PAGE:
This article is authored by MOI Global instructor Gary Mishuris, managing partner and chief investment officer of Silver Ring Value Partners. Gary is an instructor at Best Ideas 2018, the fully online conference featuring more than one hundred expert instructors from the MOI Global membership community.

A value range is an estimate at a point in time about the likely range of business values. As we get additional information, sometimes changing our value range is warranted, while other times we actually gain additional confidence in our initial conclusion. The two extremes, neither of which are optimal, are:

1. Materially changing our value range very frequently based on each incremental data point

2. Anchoring on our initial value range and never changing it regardless of the new evidence

It is also important to differentiate between two types of changes:

1. Changing the base case but leaving the range itself unchanged. Given that the base case is just the point along the confidence interval that represents the most likely scenario, it is more likely that we would be wrong about where the base case lies along the likely range of values than that we are wrong about the range itself.

2. Changing the range itself. I underwrite the range of values to represent ~ 90% of possible outcomes, meaning that if I do a good job the business should be worth less than my worst case no more than 5% of the time. These numbers are meant to be representative of the approximate degree of severity of the worst case that I underwrite to, rather than to reflect any false precision about the probabilities themselves as the exact numbers are impossible to precisely quantify. Therefore, it should take substantially more evidence to change the range than it should to change the point that is the most likely one along that range (base case).

The process through which I update my value estimate for each business is based on Bayesian updating. My initial estimate, which is the result of a rigorous process that attempts to properly weigh the relevant information that is available at the time of the underwriting acts as the Bayesian prior. As new information comes along, some of it causes me to update that prior estimate conditional on the new information. Most of the time the changes are small, and merit immaterial changes. Some of the changes in value are due to the passage of time (e.g. if a company was worth $10 a year ago that means that at that time my future value estimate for it today was $11 using a 10% discount rate). Other changes can occur due to capital allocation actions (e.g. share buybacks or change in the debt levels of a company). These kind of changes tend to be individually immaterial and while it’s good practice to do this sort of housekeeping on a regular basis to keep the value estimates up to date, they are unlikely to move the needle on the value range.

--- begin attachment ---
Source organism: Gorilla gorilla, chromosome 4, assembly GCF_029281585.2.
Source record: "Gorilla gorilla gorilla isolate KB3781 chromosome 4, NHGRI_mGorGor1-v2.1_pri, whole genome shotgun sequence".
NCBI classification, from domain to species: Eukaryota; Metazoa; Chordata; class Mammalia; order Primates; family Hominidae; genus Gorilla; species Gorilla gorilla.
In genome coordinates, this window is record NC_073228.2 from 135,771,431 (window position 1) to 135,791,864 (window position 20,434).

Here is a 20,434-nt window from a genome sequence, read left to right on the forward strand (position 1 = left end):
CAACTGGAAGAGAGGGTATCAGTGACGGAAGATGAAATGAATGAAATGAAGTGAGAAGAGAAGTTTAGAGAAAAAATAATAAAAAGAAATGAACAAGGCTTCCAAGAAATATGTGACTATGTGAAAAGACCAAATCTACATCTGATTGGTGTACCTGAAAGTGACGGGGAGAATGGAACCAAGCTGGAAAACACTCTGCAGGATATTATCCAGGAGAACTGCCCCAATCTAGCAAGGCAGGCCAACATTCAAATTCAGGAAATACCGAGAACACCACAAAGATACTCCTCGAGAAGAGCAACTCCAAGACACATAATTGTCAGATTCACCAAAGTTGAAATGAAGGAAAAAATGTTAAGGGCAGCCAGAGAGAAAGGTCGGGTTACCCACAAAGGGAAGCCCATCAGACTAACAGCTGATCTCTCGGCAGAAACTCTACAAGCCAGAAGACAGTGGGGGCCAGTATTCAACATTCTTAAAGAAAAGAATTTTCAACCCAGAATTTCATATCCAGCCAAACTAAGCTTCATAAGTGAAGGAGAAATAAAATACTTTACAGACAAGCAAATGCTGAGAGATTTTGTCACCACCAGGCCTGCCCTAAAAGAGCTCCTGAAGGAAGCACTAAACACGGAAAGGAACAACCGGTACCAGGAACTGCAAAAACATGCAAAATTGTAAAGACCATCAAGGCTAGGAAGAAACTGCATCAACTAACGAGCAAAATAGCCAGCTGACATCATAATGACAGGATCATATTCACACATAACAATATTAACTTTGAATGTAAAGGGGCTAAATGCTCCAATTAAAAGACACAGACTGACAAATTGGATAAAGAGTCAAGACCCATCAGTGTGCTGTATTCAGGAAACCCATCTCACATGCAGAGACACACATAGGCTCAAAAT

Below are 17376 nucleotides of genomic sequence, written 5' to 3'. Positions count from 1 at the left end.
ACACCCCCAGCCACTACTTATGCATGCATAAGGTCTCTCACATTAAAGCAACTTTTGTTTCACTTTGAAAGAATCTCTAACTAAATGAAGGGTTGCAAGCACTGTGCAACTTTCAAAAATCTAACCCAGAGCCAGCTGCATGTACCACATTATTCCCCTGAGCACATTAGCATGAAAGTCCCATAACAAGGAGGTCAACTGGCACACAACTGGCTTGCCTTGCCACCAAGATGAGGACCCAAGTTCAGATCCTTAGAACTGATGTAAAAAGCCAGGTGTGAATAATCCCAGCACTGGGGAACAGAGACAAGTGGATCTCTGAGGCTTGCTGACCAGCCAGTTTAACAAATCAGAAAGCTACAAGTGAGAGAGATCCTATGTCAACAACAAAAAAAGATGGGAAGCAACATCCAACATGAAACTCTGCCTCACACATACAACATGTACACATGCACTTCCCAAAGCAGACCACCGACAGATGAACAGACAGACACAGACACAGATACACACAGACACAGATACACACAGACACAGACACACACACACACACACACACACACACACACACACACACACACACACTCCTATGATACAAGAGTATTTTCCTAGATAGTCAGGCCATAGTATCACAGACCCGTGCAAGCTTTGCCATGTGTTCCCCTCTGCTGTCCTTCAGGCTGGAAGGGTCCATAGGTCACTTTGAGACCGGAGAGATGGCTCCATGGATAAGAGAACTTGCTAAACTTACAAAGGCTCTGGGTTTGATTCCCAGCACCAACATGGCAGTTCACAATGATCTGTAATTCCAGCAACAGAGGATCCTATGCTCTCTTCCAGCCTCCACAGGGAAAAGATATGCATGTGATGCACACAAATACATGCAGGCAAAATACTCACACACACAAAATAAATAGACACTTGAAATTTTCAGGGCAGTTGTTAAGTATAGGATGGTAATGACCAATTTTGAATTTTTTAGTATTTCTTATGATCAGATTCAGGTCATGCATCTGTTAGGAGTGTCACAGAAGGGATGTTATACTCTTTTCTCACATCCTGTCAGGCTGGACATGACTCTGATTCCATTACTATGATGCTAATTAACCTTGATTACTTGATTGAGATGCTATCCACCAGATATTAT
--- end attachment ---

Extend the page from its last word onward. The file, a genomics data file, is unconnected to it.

There are three key points when I re-assess the value estimate for a company:

1. Quarterly results. The main question I ask is: What evidence, if any, has become available that either confirms the thesis or informs me that results are tracking either better or worse relative to my long-term expectations? (See the thesis tracker that I discussed earlier in this letter that I use to formalize tracking the output of this process.) Usually little or no thesis-changing information is present in a quarter’s results – some who believe otherwise are likely forgetting that a quarter is shorthand for one fourth of a year and that it is unlikely to have a forecast of many years materially affected by developments over such a short period of time.

2. Material events. These include substantial acquisitions, management changes, material changes in the capital structure and material competitive developments that affect the long-term competitive position of the business. These require a careful reassessment of the thesis and the value range.

3. Three consecutive quarters of results tracking either better or worse than my base case would suggest they should. I have improved my process as a result of instituting my thesis tracker that I described earlier and carefully considering this question. Previously, I would re-underwrite the investment by considering the incremental information in the context of my original thesis for one of the two prior reasons. However, I believe that we are all impacted by behavioral biases, and one of the most prevalent is anchoring on our prior conclusions. It’s easy to let this bias lull us into complacency by disregarding small quarterly deviations from original expectations. On the other hand, we wouldn’t want to overreact by doing a time-intensive re-underwriting of an investment because of a small deviation in a single quarter. I believe that using the rule of doing a mandatory, in-depth re-underwriting following three consecutive quarters of deviation from the base case assumptions is a good way to balance those considerations and guard against behavioral biases.

Some of the steps involved in a full re-underwriting process are:

• Seeking out or, if unavailable, creating the strongest possible opposing thesis

• Building a model from scratch using the full set of currently available data rather than simply incrementally updating an existing model

• Re-assessing each of the three quality ratings (Business, Management and Balance Sheet) to make sure the situation has not changed materially

• Creating a list of all the forces/facts that are making this a structurally better business and a list of those that are making this a lower quality business than it had been historically

• Seeking out additional sources of primary research to confirm/reject concerns about the business

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